At a glance: Anti-depressant prescriptions to children

What’s the story? A University of London School of Pharmacy survey has revealed a dramatic 68 per cent rise in the prescribing of anti-depressants to UK children (up to 17 years old) from 2000 to 2002.

Wow. Is this replicated elsewhere?

Out of nine countries surveyed in Europe and the Americas, the UK has had the biggest rise.

Why?

There are a couple of factors. The UK was starting from a relatively low base, which helps explain the speed of the increase. But there is also growing awareness of the fact that children suffer from depression and other mental disorders.

The manufacturers of drugs for these conditions will be intrigued to hear it.

That’s certainly one way of looking at it. The suggestion is that prescribing products to children to stimulate or calm the brain is a global trend. But there has, of course, been recent public concern about such practices.

Do we hear the name Seroxat?

The MHRA has banned prescription of the GSK drug to adolescents (see Brand Watch, left) and there is enormous pressure on pharma companies to explain what they are doing to ensure the safety of their treatments. A lot of prescriptions to young people are for the treatment of Attention Deficit Hyperactive Disorder.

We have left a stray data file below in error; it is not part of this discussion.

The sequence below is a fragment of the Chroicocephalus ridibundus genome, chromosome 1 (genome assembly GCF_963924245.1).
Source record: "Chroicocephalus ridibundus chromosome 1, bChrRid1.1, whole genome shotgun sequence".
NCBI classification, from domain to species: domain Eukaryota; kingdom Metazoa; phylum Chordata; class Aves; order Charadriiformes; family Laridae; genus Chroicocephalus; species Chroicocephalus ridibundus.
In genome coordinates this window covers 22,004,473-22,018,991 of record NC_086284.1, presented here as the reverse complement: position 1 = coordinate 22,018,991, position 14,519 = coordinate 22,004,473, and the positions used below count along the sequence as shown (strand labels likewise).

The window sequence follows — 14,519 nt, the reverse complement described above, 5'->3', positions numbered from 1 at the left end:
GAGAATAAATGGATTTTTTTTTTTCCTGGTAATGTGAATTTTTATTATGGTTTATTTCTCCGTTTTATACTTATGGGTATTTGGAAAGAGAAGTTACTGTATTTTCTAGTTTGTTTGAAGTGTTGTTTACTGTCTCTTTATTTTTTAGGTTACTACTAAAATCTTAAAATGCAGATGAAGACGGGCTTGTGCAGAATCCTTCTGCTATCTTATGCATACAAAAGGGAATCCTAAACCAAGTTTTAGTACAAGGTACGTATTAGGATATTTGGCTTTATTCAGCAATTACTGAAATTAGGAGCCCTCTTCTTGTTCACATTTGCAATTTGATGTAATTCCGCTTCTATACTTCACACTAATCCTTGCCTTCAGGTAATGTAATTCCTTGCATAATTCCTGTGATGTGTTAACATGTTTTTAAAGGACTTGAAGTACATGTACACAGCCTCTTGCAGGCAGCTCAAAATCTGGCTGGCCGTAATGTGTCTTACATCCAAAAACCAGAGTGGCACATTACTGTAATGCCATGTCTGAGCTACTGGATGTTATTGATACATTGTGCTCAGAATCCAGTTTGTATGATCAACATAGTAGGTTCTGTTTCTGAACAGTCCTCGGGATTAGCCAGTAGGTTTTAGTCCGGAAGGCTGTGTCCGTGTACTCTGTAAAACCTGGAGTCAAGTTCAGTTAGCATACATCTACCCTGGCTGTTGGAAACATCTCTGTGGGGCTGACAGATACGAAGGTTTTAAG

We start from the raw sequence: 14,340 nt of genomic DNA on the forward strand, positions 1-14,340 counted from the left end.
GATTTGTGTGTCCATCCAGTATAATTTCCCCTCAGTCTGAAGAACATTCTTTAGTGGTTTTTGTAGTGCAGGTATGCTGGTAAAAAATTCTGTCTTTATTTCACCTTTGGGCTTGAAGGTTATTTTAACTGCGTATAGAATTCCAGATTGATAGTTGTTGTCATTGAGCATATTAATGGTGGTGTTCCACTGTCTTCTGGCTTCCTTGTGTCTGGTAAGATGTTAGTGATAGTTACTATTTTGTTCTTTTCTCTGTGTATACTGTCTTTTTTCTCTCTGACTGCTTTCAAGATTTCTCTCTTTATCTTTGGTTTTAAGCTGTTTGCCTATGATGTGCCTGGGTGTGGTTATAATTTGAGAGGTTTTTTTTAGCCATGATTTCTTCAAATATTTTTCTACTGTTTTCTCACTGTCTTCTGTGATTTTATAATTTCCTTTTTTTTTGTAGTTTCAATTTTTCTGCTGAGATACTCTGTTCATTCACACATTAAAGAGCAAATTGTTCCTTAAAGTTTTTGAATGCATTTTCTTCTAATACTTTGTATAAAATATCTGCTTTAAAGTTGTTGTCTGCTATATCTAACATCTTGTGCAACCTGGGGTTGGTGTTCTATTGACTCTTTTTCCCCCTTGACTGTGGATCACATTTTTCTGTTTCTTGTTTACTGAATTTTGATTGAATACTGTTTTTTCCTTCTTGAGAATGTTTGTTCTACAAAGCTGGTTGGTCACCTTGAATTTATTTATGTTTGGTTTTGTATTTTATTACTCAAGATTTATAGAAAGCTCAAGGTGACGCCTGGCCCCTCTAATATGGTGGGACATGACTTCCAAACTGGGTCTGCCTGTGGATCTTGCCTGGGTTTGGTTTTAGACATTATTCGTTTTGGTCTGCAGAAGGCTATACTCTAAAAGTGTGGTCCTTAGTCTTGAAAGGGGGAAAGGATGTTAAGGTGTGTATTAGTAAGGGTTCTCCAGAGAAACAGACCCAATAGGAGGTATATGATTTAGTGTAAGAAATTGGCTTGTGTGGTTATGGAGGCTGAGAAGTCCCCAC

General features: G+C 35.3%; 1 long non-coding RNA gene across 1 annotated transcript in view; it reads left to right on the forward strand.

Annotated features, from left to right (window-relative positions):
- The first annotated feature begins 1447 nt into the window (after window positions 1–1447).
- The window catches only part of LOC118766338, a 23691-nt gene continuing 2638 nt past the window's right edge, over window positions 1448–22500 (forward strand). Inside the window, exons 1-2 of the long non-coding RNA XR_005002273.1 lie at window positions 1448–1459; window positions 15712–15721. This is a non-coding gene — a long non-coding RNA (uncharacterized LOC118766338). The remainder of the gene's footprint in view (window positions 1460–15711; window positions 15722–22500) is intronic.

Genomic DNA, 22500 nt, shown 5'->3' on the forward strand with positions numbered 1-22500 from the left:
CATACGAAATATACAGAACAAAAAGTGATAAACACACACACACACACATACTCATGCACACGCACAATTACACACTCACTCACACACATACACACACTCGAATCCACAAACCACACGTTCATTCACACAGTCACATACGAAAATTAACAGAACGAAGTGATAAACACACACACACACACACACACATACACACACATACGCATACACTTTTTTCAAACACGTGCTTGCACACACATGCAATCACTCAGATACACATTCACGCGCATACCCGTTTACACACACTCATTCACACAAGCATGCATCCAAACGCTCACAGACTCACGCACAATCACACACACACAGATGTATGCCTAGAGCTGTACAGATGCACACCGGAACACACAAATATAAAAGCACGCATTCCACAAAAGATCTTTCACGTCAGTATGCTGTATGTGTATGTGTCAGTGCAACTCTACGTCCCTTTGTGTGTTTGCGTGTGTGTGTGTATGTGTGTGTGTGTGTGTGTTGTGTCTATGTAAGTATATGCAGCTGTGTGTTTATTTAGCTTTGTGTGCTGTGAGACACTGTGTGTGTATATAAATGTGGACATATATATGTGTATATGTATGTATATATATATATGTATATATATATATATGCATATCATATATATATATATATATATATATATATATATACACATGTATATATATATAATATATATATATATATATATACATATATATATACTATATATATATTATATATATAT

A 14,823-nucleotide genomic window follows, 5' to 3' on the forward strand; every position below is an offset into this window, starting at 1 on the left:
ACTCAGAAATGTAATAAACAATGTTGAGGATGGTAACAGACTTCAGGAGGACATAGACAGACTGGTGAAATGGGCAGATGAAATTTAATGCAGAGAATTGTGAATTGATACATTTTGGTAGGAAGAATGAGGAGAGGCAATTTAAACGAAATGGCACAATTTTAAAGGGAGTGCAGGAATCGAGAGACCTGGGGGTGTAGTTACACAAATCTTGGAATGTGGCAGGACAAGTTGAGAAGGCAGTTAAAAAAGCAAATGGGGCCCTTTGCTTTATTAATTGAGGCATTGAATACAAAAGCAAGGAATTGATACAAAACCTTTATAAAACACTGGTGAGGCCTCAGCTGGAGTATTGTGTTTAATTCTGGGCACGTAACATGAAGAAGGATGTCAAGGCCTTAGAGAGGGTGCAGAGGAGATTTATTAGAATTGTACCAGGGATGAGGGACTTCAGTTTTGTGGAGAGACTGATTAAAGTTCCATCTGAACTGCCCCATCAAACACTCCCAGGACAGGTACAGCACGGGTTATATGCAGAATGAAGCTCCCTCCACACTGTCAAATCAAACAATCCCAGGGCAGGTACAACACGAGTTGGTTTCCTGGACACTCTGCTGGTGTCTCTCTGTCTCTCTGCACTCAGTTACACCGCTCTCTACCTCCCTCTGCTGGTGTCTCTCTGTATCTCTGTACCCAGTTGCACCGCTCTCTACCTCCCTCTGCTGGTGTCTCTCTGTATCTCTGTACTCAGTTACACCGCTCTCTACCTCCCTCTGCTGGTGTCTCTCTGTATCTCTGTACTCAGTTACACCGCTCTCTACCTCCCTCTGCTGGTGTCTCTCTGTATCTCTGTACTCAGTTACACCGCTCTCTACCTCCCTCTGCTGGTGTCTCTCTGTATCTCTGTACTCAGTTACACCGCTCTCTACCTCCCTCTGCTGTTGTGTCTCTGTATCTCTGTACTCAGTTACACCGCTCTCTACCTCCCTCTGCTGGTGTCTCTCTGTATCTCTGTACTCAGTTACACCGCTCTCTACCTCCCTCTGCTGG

What should the pharma industry do?

The researchers have suggested that companies need to be more involved in producing studies on the effects of their drugs on children, since relatively few clinical trials have been carried out with this age group. Given ethical sensitivities, though, that’s not much of a surprise.

Did any countries see a decrease in prescriptions?

No, but Canada and Germany had the lowest increase – up 13 per cent.

Any other research?

A different study of the UK alone found prescriptions rose 70 per cent between 1992 and 2001. Four out of ten were for selective serotonin re-uptake inhibitors, such as Seroxat.

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